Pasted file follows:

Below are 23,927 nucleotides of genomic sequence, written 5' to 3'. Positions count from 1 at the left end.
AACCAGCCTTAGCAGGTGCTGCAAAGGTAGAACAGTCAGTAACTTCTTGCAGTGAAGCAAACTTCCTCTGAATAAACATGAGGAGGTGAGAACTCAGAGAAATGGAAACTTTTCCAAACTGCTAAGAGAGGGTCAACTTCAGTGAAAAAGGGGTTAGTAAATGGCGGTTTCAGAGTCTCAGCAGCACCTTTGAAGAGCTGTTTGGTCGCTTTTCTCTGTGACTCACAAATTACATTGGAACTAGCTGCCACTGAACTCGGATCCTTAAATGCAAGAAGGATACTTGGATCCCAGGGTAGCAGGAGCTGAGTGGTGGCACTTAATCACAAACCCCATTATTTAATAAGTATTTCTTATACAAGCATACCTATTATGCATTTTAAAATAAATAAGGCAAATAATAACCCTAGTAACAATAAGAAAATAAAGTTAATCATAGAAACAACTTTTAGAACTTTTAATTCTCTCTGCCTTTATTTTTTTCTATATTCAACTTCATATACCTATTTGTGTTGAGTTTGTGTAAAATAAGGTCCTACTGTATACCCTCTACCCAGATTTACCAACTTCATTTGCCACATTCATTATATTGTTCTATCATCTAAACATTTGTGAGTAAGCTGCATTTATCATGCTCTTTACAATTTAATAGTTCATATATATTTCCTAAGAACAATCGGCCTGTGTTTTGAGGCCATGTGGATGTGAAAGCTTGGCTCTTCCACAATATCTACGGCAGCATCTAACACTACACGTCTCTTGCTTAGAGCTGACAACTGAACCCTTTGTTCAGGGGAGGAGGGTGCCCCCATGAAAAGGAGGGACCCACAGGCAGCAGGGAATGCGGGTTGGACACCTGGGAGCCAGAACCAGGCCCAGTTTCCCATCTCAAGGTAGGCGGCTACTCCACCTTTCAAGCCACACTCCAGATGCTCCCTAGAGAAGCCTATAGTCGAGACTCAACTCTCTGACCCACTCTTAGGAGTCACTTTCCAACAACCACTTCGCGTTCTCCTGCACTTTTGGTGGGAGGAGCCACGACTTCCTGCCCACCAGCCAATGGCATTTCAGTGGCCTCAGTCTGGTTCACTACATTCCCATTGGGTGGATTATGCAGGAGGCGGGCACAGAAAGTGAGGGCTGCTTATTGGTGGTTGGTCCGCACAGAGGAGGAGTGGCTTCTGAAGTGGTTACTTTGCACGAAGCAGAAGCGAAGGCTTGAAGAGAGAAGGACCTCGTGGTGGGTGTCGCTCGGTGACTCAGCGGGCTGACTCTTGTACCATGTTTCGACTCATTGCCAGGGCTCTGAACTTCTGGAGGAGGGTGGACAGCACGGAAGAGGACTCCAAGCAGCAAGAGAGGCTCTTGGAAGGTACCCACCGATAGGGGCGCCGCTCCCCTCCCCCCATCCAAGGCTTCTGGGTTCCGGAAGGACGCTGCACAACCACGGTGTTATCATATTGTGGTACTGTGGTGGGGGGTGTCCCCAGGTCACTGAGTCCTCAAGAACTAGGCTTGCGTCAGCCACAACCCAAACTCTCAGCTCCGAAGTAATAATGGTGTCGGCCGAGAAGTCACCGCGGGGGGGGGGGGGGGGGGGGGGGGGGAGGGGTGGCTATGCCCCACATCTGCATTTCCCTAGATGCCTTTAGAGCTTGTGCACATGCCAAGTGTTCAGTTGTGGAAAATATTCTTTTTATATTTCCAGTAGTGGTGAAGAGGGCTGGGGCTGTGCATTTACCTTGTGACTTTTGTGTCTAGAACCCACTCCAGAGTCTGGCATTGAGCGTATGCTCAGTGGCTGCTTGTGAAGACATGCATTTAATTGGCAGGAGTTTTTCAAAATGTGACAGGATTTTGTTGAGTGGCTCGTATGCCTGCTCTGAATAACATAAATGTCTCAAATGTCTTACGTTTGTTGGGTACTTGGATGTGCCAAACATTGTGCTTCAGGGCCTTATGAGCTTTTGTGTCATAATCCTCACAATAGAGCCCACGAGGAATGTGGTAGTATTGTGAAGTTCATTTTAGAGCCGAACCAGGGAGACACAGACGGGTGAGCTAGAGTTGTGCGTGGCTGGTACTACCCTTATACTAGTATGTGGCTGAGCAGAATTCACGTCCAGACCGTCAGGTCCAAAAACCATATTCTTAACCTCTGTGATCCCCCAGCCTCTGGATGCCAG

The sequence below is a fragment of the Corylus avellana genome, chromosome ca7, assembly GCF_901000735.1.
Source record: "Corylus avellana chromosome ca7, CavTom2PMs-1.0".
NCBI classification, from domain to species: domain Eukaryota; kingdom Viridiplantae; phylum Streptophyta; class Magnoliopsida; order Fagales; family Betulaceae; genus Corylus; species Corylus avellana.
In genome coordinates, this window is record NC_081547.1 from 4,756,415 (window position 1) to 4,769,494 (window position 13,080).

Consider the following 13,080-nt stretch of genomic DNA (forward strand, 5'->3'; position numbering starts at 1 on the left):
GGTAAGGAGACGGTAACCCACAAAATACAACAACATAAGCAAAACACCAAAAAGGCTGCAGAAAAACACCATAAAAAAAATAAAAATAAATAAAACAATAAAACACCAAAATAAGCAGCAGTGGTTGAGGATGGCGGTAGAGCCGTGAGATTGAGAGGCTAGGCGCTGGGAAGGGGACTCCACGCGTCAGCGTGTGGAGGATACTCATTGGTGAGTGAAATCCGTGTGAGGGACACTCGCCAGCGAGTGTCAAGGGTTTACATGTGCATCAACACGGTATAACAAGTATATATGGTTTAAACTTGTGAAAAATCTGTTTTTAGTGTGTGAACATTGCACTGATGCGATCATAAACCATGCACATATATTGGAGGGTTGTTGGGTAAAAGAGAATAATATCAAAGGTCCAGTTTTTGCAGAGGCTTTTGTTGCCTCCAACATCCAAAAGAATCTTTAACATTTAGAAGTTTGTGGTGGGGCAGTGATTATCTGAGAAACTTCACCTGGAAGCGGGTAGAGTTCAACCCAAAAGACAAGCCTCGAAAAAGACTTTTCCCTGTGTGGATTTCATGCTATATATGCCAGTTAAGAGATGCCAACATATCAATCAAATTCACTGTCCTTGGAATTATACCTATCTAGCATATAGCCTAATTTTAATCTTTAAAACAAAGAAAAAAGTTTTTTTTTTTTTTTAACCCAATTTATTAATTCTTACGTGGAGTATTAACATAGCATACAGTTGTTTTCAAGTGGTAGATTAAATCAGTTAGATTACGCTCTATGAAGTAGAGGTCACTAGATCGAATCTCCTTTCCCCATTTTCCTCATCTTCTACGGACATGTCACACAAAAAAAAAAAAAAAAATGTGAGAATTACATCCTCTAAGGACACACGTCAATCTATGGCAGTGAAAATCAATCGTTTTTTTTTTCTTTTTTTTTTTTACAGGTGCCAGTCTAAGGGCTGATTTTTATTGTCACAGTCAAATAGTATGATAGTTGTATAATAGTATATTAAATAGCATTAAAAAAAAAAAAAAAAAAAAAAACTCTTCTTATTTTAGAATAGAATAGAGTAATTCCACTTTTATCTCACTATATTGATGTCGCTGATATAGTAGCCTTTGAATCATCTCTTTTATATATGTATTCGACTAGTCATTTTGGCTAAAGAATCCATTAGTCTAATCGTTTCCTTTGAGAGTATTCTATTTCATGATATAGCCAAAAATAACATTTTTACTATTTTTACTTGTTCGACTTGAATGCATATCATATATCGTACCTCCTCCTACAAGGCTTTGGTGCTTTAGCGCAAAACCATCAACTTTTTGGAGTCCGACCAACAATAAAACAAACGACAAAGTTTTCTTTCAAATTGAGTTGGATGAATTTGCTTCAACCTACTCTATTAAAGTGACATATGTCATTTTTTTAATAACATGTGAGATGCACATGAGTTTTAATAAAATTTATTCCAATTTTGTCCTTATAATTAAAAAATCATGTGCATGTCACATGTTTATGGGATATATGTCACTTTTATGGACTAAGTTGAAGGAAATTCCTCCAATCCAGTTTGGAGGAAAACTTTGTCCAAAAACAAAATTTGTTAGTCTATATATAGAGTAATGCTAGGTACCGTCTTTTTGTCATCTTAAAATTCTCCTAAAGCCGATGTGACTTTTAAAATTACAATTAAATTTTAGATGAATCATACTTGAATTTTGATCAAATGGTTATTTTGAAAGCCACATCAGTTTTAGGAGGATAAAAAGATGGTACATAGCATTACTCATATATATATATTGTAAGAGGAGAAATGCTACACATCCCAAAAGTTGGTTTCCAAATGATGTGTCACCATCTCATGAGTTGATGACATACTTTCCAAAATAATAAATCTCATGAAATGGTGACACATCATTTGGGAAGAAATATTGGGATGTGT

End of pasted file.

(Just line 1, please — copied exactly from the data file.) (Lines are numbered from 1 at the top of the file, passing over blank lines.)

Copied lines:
Below are 23,927 nucleotides of genomic sequence, written 5' to 3'. Positions count from 1 at the left end.